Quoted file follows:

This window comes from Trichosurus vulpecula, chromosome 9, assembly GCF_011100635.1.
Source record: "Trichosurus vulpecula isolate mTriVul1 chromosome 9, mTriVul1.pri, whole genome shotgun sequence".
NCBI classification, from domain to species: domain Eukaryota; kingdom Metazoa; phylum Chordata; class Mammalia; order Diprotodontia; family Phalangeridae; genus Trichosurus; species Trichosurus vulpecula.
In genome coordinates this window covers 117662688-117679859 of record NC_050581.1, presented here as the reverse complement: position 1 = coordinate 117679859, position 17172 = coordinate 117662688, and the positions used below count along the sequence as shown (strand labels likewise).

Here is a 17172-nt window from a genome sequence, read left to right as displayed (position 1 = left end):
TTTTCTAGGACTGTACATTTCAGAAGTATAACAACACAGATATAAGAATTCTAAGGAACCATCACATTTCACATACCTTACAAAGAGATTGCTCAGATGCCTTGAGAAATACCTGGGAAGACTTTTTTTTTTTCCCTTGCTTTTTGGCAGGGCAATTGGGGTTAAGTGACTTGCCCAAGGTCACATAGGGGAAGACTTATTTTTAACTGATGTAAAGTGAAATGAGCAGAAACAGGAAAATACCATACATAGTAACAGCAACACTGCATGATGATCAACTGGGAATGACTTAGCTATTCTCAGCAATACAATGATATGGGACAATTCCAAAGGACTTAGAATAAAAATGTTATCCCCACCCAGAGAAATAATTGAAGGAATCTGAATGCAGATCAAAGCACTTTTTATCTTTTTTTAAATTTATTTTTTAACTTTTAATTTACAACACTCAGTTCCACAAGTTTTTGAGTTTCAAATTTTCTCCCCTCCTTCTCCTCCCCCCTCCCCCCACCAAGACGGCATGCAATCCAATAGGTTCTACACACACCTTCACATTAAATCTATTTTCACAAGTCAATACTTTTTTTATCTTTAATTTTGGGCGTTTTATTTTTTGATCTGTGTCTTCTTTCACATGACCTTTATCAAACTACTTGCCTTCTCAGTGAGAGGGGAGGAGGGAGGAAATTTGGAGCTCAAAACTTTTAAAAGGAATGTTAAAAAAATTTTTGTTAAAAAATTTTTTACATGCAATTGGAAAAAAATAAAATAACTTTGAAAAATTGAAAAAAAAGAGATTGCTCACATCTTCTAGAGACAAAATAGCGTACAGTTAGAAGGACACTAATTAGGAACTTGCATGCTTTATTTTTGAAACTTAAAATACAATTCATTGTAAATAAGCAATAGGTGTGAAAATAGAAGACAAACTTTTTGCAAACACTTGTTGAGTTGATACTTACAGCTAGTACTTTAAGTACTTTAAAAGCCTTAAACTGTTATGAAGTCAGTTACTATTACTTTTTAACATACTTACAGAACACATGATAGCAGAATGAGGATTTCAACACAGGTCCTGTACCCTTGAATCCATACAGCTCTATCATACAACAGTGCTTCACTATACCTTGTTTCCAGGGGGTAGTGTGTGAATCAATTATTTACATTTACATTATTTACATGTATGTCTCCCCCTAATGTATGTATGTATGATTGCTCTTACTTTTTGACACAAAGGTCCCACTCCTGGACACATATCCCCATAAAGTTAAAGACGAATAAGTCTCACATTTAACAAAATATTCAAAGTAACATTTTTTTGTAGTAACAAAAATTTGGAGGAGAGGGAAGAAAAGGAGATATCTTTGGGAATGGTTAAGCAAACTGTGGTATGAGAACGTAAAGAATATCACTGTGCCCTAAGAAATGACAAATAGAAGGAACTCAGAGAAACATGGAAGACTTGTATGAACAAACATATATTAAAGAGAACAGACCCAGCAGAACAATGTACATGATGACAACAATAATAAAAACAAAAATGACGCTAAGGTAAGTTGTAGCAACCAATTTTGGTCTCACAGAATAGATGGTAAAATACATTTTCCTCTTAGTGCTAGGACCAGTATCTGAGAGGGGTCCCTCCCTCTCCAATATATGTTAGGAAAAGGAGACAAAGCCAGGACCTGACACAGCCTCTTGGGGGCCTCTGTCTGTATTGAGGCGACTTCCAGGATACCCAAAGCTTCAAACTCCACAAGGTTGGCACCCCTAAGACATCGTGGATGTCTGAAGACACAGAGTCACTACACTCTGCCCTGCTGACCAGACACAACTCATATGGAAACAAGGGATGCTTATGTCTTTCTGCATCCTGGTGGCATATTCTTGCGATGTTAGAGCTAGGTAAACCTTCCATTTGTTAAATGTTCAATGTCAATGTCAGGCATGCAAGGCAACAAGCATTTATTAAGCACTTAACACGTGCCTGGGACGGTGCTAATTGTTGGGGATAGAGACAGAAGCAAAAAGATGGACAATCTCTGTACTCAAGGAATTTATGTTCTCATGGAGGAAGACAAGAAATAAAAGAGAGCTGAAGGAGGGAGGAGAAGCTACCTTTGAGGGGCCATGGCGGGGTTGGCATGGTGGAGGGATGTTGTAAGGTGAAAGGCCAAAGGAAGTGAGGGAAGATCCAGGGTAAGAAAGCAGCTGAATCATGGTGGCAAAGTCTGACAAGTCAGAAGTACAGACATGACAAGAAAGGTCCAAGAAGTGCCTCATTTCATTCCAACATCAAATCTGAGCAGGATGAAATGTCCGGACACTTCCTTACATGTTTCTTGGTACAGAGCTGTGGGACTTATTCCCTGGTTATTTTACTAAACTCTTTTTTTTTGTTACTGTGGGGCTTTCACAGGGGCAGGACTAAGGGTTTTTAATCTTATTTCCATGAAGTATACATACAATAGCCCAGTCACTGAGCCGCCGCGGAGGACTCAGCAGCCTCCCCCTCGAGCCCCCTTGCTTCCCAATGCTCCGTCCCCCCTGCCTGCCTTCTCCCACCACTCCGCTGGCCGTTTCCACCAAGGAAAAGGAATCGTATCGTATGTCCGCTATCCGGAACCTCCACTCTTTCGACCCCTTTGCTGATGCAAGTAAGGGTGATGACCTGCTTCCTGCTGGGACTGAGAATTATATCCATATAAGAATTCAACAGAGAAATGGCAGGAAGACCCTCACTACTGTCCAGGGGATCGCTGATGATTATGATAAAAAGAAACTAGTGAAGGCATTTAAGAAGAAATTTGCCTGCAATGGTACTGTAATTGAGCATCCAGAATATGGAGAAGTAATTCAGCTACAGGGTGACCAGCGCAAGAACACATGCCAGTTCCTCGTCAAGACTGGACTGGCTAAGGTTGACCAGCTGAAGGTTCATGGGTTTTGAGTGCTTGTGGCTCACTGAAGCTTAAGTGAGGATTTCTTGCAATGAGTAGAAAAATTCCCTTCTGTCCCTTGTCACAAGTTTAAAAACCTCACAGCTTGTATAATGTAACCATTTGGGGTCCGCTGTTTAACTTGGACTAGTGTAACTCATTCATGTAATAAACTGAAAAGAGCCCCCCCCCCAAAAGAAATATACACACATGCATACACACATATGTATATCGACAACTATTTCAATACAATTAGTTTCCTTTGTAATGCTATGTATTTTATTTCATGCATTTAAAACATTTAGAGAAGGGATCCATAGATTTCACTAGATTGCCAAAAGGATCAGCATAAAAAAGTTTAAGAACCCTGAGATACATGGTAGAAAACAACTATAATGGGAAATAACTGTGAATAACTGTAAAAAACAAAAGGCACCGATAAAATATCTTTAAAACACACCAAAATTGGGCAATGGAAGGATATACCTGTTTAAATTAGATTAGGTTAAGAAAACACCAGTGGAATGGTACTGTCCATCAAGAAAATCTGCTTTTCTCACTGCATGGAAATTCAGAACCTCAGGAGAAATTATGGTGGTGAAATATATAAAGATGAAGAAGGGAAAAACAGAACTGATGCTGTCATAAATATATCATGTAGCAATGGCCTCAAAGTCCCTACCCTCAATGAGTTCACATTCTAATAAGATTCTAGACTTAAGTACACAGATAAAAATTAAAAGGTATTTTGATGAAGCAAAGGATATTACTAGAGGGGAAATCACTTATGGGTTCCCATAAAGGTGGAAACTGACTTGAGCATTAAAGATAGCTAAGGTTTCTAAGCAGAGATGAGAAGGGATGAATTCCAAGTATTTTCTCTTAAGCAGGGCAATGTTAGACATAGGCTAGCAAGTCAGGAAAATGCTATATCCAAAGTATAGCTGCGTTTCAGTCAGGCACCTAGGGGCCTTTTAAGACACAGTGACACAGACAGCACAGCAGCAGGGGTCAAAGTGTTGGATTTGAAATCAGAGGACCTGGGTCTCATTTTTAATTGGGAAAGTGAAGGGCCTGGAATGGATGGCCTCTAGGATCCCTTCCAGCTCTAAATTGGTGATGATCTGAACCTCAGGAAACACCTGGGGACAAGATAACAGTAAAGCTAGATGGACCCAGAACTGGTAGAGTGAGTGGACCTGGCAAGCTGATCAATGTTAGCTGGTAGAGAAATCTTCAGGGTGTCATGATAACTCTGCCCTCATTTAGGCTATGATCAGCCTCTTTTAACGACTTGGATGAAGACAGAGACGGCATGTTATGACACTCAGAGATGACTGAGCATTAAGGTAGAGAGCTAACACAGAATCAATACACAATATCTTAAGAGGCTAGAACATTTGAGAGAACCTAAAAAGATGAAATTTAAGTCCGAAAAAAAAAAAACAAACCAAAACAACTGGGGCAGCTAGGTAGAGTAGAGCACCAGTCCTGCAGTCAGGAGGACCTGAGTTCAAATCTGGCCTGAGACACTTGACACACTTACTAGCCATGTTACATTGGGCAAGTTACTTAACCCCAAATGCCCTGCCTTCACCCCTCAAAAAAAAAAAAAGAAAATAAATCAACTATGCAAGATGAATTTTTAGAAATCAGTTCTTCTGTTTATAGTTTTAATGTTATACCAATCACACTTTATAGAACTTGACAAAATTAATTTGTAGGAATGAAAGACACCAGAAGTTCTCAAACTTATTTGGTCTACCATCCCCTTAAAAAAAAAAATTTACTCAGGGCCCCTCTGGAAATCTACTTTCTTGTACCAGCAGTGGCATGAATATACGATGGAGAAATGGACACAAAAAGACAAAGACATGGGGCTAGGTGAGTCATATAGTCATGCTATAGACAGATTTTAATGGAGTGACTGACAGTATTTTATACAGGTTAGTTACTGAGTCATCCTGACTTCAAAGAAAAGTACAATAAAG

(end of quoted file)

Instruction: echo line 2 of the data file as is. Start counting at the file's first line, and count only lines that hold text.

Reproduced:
Source record: "Trichosurus vulpecula isolate mTriVul1 chromosome 9, mTriVul1.pri, whole genome shotgun sequence".